By Dr. Dan Murphy
Bairo Pite Site is http://bairopiteclinic.tripod.com
East Timor has suffered as much or more than any other country in modern times. We can attribute this to the inadequacies and designs of the Western world powers, as well as to Indonesia. East Timor is poor because for 500 years they have had a boot on their neck. Nothing can truly compensate the people for the tremendous loss of life and state of collapse in which East Timor finds itself. At the very least, however, these same world powers owe East Timor a huge debt.
A glaring problem facing this new country is the poor health of a population long neglected. The infrastructure is destroyed, qualified medical personnel are non-existent, resources scant. People have lost everything including housing, possessions, even clothing.
An overview of health reveals grinding poverty with all the attendant conditions, including infectious diseases worsened by complications of pregnancy and delivery, frequently resulting in the death of mother or child or both. Many villages have no access to any health care.
Tuberculosis (TB) is a particular example of the kind of challenge faced by East Timor. Prior to last September, TB was already infecting people frequently. After the post-referendum turmoil, however, it is even worse. As a result, TB is now at an all-time-high and is killing people at an alarming rate. Like so many of the other health problems, TB is at least as much a socio-economic problem as it is a physical infection.
The Bairo Pite Clinic where I work has been operational since September 1999. In that short period of time we have seen 100,000 patients. Maternity is very active and, as of yet we have not had a mother die in our care. We average 15-20 in-patients with conditions ranging from malaria, pneumonia, and diarrhoea to yaws, encephalitis, and leprosy. Visiting specialists are very helpful; a recent U.S. Naval eye team saw, in two weeks time, over 3000 patients. We have an extensive pharmacy, and an excellent laboratory. Kitchen facilities, laundry, and a new maternity ward will soon be operational. Ten East Timorese medical students help and learn at our facility.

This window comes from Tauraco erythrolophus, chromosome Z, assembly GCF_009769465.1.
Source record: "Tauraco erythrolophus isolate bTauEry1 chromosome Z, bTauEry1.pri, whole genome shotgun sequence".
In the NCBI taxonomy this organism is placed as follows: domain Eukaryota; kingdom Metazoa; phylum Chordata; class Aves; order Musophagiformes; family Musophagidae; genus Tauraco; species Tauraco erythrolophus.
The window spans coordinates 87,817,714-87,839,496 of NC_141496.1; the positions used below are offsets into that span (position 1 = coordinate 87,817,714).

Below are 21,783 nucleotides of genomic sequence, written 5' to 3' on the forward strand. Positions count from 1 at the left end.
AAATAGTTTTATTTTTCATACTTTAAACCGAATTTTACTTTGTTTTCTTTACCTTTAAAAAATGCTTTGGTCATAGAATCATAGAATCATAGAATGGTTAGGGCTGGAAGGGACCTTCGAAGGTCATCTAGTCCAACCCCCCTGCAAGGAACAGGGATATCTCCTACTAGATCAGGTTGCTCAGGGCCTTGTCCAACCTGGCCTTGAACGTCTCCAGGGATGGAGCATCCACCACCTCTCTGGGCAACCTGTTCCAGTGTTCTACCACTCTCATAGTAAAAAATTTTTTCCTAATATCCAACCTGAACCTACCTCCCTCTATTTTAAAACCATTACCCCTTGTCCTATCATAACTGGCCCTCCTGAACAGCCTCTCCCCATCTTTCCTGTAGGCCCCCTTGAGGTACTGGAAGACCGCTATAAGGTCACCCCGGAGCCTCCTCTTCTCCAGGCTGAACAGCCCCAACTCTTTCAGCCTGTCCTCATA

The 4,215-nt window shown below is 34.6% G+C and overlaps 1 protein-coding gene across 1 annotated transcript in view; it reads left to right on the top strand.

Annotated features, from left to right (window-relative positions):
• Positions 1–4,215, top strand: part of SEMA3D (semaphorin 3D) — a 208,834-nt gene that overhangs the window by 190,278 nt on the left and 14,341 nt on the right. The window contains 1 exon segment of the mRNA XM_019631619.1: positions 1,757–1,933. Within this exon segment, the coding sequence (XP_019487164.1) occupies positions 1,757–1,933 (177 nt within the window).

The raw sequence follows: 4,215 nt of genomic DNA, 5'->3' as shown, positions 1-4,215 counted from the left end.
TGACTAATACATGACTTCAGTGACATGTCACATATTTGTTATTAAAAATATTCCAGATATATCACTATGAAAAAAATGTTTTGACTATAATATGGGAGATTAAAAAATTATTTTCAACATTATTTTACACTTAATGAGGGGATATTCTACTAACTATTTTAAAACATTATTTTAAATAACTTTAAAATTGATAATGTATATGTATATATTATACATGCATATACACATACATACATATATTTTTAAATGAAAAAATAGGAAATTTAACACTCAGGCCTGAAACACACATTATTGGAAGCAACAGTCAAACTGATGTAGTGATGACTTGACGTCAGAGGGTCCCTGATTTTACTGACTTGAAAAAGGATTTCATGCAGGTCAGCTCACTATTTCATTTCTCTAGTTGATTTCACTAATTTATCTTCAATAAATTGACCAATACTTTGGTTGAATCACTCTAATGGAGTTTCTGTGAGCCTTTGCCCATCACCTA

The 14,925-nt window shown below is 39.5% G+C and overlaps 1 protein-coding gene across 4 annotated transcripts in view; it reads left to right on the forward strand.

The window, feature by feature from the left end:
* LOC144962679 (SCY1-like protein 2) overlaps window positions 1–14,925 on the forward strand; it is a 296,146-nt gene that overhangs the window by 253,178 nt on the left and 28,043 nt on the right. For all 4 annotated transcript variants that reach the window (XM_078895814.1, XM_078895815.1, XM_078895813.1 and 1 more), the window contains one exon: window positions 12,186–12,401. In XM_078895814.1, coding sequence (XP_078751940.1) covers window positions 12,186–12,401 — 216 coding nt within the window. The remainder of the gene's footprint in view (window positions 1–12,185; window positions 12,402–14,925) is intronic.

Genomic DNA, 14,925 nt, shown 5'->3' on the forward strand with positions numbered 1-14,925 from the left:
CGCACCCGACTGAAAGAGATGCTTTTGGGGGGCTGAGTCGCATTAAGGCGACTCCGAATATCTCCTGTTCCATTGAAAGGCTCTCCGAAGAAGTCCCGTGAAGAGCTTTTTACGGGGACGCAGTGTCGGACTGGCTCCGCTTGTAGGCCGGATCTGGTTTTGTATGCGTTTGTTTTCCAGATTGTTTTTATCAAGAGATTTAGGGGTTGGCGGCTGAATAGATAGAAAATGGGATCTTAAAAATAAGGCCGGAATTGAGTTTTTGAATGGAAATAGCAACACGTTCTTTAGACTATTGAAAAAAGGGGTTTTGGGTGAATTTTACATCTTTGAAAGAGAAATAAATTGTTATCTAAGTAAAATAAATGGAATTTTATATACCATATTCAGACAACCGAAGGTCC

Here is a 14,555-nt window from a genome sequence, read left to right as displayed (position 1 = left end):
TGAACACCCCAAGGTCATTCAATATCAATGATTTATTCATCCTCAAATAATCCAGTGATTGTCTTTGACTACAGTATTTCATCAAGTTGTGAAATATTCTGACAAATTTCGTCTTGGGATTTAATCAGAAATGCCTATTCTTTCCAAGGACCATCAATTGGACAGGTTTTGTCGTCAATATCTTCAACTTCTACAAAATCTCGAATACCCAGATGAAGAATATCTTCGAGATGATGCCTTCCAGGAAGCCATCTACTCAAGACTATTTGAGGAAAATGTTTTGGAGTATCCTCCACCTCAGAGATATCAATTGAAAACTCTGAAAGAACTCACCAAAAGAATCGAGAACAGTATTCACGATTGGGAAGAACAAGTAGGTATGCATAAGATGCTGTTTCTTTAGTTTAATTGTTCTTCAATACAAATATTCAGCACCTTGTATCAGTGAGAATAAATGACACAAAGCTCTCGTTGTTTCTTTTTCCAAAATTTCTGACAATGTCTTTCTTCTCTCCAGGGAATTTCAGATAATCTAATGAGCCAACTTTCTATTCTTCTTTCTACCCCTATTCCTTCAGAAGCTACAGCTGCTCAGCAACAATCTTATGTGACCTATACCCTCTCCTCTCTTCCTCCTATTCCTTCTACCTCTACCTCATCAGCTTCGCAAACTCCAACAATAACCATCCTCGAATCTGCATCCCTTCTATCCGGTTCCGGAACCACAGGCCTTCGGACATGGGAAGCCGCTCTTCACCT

Yet this is not at the heart of what must be done to improve the health of the country. Our patients may be well today only to return tomorrow with the same conditions. The only way to prevent this is to change village-level dynamics. For this reason, our next program will include going to the countryside to listen to the people, to learn what they see as their health problems. We will then discuss how the people can address these problems using local resources as much as possible.
We see ourselves as facilitators of this process, our clinic a referral source and training site for the village health worker. Preventative, rather than curative, strategies are at the center. Local involvement and empowerment is the key. Village women are the number one health resource of East Timor. They, more than anyone, exhibit concern for health in the community.
Through this process, a national network of local health advocates could emerge. People would choose and support their own local health representative, who would then learn and become the link to the system. The same principles could apply in the cities. Neighborhood groups could organize around health care issues, choose a worker, and join the network.
Imagine what will happen to health when each community has a representative actively working through a national program. I envision computer links to most places making communication much easier. East Timor has less than one million people and under 500 villages; these things are possible.
Of course curative medicine is still needed. Small clinics could treat several villages. Then larger polyclinics would be needed for the sub-district level, and hospitals with more surgical and specialty capabilities for each district. Dili has the national referral hospital. Links to foreign countries are needed for special cases such as open-heart surgery.
Training for Timorese doctors should take
place locally. Again, computers could play a large role, supplemented by
practical training at local hospitals and clinics as well as short courses
by visiting doctors.